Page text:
WAM webinar, June 9, 11 am CT. Learn about the powerful gut-brain connection and how what you eat might affect anxiety and mood, increase the risk for Alzheimer’s disease, and more. You & Your Brain: The Gut-Brain Connection (yourbrain2022.com)
Glow for a Cure, July 29, Highland Golf Course. Mark your calendar for ACA’s Jr. Board nighttime golf.
In-person and zoom Support Groups:
- ACA’s group with Miller & Vance, Tuesday, May 31, 11 – noon CT. Call (205) 871-7970 or email@example.com. Join us on zoom: https://us02web.zoom.us/j/86450491838
- Pell City group, first Thursdays of the month at 6:30; and the third Tuesdays of the month at 6:30. Contact Bit Thomaston, firstname.lastname@example.org
- CJFS CARES, Mondays at 3 pm, contact Pam Leonard, email@example.com.
- Founders Place at St. Luke’s Episcopal Church, Tuesday’s at 10 am, contact Susan Logan, firstname.lastname@example.org
- West Alabama Area Agency on Aging, Caregiver Support Group, Tuesdays, contact Nikki Poe, email@example.com.
- The Oaks on Parkwood, 4th Tuesday’s, 10:00 am, Contact: Karen Glover, firstname.lastname@example.org.
- CJFS CARES, Tuesdays, 7:00 pm, contact Pam Leonard, email@example.com.
- United Way Area Agency on Aging of Jefferson County, 3rd Tuesday of each month 11:30-12:30, contact Valarie Lawson, firstname.lastname@example.org
- M4A, 2nd Thursday’s, noon – 1 pm. Contact Crystal Whitehead, email@example.com
- M4A, 3rd Wednesday’s 2:00 – 3:00 pm. Contact Crystal Whitehead, firstname.lastname@example.org
- Asbury United Methodist Church1st and 3rd Thursdays at 1:00, contact Maggie Dunaway at email@example.com.
May Webinars from Alabama Lifespan Respite: https://alabamarespite.org/events2/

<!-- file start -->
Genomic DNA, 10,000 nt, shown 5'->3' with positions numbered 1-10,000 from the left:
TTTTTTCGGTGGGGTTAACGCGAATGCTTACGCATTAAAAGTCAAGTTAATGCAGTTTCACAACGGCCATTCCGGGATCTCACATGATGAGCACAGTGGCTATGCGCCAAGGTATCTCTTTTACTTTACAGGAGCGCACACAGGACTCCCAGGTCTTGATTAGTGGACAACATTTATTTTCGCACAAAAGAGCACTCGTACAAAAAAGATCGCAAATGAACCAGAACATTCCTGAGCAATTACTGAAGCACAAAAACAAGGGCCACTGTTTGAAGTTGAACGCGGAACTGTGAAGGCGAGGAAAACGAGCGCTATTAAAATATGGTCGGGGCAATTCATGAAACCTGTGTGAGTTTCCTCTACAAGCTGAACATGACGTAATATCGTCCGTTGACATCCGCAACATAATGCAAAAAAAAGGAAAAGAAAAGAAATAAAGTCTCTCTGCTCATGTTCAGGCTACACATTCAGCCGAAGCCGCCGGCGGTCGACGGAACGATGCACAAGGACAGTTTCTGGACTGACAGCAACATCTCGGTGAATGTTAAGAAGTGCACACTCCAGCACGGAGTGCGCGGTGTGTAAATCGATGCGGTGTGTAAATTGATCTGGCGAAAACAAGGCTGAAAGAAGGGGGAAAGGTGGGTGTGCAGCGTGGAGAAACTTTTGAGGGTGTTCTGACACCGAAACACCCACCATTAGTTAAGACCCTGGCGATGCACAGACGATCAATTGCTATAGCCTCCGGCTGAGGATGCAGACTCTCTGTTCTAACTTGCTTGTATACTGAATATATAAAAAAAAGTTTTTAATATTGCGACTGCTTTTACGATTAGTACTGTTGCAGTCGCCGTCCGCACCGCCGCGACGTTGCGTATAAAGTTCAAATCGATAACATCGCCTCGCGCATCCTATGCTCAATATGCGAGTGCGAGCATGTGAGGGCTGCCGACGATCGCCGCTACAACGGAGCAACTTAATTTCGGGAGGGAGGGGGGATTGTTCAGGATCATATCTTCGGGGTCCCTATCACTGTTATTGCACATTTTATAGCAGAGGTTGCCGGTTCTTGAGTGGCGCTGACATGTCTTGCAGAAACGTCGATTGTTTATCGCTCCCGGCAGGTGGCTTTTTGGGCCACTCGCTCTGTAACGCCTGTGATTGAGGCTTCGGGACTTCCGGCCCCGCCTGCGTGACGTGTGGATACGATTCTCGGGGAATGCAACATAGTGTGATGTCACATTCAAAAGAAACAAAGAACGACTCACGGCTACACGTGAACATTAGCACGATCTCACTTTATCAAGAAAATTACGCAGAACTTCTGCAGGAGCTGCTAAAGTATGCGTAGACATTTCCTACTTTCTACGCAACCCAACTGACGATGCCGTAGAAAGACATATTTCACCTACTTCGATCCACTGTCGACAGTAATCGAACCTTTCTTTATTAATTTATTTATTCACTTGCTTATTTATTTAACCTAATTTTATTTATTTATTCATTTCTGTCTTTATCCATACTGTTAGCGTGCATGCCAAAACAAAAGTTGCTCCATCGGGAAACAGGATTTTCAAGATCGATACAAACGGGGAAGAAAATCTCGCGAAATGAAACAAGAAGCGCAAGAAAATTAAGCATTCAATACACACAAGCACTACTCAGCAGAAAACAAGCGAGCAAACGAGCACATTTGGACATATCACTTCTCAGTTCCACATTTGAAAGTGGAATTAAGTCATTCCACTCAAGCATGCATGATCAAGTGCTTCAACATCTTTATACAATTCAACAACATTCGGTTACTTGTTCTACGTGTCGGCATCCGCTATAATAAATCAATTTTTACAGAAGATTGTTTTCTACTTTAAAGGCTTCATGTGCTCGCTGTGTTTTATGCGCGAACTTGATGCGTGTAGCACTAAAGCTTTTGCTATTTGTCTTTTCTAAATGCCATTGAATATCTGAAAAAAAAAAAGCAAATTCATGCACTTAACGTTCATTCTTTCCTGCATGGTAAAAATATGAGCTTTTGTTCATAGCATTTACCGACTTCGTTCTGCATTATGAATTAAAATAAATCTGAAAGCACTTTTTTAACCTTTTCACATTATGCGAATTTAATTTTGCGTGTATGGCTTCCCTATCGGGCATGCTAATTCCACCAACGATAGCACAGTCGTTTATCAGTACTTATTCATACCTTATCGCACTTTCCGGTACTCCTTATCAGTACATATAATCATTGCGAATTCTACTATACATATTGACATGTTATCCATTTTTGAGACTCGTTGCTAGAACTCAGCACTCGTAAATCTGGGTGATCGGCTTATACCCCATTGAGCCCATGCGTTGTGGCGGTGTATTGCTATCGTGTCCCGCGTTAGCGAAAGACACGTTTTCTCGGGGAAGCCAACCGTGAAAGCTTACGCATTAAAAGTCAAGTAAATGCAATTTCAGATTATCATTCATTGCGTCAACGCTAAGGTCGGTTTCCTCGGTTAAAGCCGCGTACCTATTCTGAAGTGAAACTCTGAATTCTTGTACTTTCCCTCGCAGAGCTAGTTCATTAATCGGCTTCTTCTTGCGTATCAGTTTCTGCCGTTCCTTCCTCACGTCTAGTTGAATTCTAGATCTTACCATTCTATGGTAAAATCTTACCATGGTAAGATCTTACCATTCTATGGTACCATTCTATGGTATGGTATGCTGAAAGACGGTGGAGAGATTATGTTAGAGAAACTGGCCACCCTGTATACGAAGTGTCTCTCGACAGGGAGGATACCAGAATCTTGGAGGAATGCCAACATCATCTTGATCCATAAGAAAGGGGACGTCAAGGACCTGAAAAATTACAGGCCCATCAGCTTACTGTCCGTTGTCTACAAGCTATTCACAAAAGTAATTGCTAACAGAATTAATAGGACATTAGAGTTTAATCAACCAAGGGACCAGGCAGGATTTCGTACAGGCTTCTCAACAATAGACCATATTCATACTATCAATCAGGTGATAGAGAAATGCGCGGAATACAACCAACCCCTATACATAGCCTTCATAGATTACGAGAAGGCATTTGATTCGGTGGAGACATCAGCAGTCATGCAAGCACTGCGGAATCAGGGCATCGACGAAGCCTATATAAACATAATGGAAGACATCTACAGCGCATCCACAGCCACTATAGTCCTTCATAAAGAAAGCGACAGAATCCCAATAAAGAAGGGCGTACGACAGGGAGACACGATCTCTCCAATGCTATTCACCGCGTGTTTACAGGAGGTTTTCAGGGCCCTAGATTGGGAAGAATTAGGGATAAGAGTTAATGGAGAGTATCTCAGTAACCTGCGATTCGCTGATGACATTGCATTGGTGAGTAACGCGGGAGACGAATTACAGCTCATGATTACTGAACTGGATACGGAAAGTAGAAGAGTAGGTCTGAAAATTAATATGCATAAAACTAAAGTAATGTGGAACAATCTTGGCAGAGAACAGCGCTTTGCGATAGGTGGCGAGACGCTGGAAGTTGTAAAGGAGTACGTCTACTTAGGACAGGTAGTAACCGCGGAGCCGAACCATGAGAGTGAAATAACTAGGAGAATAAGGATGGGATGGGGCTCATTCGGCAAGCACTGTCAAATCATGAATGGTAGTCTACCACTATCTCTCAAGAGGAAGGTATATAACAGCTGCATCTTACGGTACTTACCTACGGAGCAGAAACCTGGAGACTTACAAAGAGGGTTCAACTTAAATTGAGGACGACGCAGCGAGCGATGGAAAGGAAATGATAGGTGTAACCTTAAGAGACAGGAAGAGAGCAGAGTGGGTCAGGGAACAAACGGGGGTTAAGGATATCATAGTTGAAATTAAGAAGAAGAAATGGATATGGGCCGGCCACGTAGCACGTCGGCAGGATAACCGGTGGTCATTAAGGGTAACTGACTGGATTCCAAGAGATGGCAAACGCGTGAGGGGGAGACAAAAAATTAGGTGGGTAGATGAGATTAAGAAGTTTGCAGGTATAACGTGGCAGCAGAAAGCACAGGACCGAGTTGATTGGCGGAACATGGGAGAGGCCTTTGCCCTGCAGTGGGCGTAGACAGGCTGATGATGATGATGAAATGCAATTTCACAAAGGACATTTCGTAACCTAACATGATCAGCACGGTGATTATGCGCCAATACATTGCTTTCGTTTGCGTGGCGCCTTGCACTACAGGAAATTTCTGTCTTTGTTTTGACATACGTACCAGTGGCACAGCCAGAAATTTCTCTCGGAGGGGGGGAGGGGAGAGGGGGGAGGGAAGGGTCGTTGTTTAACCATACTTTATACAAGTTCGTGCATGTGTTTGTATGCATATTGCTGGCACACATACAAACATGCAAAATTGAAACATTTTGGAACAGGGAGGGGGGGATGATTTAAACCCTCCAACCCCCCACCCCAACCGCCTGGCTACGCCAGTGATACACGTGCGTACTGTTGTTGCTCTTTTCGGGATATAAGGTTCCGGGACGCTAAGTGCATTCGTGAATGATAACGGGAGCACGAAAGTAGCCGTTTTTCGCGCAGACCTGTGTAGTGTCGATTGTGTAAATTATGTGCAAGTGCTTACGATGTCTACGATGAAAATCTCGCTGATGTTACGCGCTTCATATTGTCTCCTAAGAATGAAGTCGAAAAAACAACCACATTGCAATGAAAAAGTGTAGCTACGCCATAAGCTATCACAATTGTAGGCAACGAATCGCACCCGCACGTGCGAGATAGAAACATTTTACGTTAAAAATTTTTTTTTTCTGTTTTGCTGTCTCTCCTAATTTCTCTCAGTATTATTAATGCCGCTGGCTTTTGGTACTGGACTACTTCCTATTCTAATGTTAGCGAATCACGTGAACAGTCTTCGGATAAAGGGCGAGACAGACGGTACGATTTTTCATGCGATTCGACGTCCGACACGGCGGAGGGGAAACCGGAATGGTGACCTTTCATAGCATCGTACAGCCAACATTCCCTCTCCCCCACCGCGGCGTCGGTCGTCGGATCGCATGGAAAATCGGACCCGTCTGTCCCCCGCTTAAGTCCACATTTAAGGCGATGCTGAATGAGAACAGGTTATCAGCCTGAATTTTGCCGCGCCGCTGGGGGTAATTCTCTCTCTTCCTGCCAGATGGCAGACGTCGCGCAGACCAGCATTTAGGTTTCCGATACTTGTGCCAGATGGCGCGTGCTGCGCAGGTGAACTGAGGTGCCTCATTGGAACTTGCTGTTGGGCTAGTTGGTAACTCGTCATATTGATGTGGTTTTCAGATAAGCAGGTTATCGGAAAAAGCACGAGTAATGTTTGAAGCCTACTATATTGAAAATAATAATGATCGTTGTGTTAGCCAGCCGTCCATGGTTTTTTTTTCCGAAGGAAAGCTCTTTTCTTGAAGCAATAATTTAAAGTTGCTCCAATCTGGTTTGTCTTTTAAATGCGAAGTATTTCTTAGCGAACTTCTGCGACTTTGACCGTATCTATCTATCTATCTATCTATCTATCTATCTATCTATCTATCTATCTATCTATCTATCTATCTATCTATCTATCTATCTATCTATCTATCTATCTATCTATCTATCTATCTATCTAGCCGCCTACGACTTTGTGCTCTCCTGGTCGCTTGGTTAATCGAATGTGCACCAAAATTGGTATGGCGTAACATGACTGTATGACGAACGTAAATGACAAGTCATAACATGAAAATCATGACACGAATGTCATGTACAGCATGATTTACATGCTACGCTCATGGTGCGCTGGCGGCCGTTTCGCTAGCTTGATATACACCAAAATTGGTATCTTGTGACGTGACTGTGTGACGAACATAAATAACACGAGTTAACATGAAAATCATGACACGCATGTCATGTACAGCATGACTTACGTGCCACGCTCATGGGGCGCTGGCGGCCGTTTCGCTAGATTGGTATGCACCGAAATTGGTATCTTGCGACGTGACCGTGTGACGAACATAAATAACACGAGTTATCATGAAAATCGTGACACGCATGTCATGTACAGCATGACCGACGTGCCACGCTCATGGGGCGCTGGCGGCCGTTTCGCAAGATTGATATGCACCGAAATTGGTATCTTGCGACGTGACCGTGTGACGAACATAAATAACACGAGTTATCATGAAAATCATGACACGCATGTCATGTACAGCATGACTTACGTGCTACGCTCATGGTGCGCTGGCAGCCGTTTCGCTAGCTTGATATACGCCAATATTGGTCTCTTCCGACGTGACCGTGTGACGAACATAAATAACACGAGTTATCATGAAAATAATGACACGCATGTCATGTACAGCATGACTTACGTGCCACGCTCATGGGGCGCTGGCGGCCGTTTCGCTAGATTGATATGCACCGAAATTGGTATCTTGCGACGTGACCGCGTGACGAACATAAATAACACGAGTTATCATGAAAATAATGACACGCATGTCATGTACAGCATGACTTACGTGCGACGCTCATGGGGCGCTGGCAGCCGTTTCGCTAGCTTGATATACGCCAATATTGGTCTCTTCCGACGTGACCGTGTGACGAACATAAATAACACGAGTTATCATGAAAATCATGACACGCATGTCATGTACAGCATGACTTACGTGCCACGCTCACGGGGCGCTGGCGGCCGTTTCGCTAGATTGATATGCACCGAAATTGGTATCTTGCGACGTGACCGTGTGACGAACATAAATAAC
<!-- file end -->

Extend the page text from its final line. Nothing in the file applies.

May is Mental Health Awareness month. A recent Cleveland Clinic/Parade poll shows almost 40% of Americans struggling with their mental health, 45% of them grappling with anxiety, rather than depression. Anxiety is a persistent worry about everyday situations which can interfere with participation in daily life due to the amount of distress it causes. People experiencing anxiety may worry about a number of things, constantly feel a sense of dread, have trouble relaxing, and may get easily irritated. A Q&A With Dr. Kia-Rai Prewitt of Cleveland Clinic (thewomensalzheimersmovement.org)
“As we mark the 10-year anniversary of the National Plan to Address Alzheimer’s Disease, it’s striking to pause for a moment and consider how far we have come. Thanks to increased congressional funding, NIH spending on Alzheimer’s and related dementias research advanced nearly 4.5-fold between fiscal years 2015 and 2020, reaching $2.87 billion. This momentum has enabled NIA-funded science to take significant strides forward.” Read more on progress being made from Richard J. Hodes, M.D., Director of the National Institute on Aging (NIA) at the National Institutes of Health (NIH).NAPA at 10: A decade of Alzheimer’s and related dementias research progress | National Institute on Aging (nih.gov)
Alzheimer’s Disease International (ADI) would like to hear from you about your post-diagnosis experiences for the World Alzheimer Report 2022. Your first-person feedback, gathered from online surveys, will contribute to better understand the state of post-diagnosis experiences of dementia around the world. There will be three individual surveys – one for people living with dementia, one for care partners, and one for healthcare practitioners and long-term care providers. ADI estimates survey will take 10 minutes to complete. ADI is the umbrella organization of more than 100 Alzheimer’s associations around the world. We need to hear about your experience of post-diagnosis for the World Alzheimer Report 2022 | Alzheimer’s Disease International (ADI) (alzint.org)